I believe Cheryl Heller and other major creative figures know that graphic design will begin to shape our era more and more with young talented designers leading the way to progress. In fact, as a young designer, I urge you to read her article and follow her advice on how to use your skills to make a difference. You have powerful visual communication skills which should be used to make an enormous difference in our society. When I write these words, I am reminded of my favorite art activist group, Gran Fury, who advocated for a government response to the AIDs pandemic of the late 1980s. The group made controversial visual art that forced the media’s attention toward a topic being overwhelming ignored by the Ronald Reagan administration. I was thankful to see an exhibition of Gran Fury’s work at the Modern Art Museum of Fort Worth. The work was not only inspiring, but extremely evoking. After seeing the work, I yearned for involvement in my community and raising awareness for socio-political issues. I wanted to use my skills to take action.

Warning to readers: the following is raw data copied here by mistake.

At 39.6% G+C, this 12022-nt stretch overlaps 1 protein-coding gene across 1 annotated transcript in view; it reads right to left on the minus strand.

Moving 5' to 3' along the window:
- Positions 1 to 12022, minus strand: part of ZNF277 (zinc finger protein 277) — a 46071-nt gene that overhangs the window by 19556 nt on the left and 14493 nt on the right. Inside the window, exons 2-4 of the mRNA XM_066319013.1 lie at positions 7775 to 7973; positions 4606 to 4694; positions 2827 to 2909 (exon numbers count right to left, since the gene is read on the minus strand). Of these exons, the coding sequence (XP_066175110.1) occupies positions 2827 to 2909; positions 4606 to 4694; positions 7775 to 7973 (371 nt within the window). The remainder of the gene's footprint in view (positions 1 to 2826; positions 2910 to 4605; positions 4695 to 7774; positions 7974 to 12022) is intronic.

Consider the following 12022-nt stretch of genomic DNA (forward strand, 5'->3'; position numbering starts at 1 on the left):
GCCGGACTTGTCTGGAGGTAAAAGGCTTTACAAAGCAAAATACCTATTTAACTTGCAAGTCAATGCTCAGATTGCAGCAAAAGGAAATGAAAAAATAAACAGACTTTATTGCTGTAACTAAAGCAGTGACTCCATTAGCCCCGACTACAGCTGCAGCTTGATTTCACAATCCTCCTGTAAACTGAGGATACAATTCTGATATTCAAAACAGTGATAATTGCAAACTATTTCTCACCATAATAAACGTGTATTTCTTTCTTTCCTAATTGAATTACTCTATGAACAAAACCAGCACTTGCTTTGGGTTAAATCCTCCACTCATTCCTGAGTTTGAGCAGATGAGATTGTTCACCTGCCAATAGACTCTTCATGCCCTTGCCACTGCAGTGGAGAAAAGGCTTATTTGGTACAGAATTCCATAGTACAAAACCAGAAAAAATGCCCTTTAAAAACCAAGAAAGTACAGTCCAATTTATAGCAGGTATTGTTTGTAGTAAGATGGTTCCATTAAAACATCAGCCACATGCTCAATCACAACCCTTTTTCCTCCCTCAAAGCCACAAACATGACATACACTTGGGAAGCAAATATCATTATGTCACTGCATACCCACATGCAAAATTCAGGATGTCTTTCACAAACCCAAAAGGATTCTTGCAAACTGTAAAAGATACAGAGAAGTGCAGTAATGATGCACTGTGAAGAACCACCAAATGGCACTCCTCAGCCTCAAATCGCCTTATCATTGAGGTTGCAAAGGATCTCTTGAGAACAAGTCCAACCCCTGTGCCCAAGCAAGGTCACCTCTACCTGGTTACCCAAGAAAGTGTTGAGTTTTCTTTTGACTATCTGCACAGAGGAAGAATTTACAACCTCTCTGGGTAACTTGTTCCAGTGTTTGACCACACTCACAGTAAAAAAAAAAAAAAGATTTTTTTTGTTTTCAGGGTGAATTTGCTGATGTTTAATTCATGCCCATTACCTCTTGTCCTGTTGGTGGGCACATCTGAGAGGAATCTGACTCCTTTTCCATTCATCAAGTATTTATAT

A second instrumental inspiration to my thesis was Barbara Kruger. She uses the medium of graphic design and her extremely successful style to address social roles and cultural constructions. Constantly confronting the norms of our society, Barbara Kruger paves the way for change and progress. It’s difficult for me to believe that without controversial work from many artists such as Barbara Kruger confronting American conventions, we would not have the progress that we have today. I am extremely proud to have seen a piece of Barbara Kruger’s at the Modern Art Museum of Forth Worth. Her style is extremely forceful, direct and universal. The style follows a very clever quote: “Fine art is to making love as graphic design is to rape.” Meaning that graphic design should be immediate and forcefully confront the audience’s preconceived ideas. Graphic design should not require thinking. It should communicate a universal message within seconds. Barbara Kruger openly allows others to use her successful style for exactly this reason: it forcefully confronts the audience within seconds.